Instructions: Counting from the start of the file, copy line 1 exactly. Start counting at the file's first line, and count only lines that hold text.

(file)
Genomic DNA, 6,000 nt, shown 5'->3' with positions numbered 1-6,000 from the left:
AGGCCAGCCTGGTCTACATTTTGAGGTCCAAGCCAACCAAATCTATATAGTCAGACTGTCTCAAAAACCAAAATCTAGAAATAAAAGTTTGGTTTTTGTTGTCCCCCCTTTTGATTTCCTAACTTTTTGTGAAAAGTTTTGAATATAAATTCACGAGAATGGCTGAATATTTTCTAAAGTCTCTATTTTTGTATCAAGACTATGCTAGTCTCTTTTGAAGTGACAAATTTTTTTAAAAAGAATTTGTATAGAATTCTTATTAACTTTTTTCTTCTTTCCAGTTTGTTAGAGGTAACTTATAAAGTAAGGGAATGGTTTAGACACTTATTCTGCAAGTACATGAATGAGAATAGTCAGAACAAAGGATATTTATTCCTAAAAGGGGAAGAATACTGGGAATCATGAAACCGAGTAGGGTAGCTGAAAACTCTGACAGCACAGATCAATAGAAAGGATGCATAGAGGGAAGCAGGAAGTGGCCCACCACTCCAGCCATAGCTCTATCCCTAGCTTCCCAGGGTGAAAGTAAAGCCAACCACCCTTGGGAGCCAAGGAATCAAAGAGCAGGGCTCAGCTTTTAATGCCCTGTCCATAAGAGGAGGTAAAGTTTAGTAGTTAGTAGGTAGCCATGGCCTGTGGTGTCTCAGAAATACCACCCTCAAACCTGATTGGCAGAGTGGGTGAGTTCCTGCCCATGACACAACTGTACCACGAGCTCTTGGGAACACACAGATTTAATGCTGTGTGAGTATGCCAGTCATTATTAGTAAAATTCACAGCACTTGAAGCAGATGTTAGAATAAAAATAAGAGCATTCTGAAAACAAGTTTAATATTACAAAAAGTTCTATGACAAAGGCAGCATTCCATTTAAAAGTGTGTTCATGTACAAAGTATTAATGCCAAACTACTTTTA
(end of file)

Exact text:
Genomic DNA, 6,000 nt, shown 5'->3' with positions numbered 1-6,000 from the left: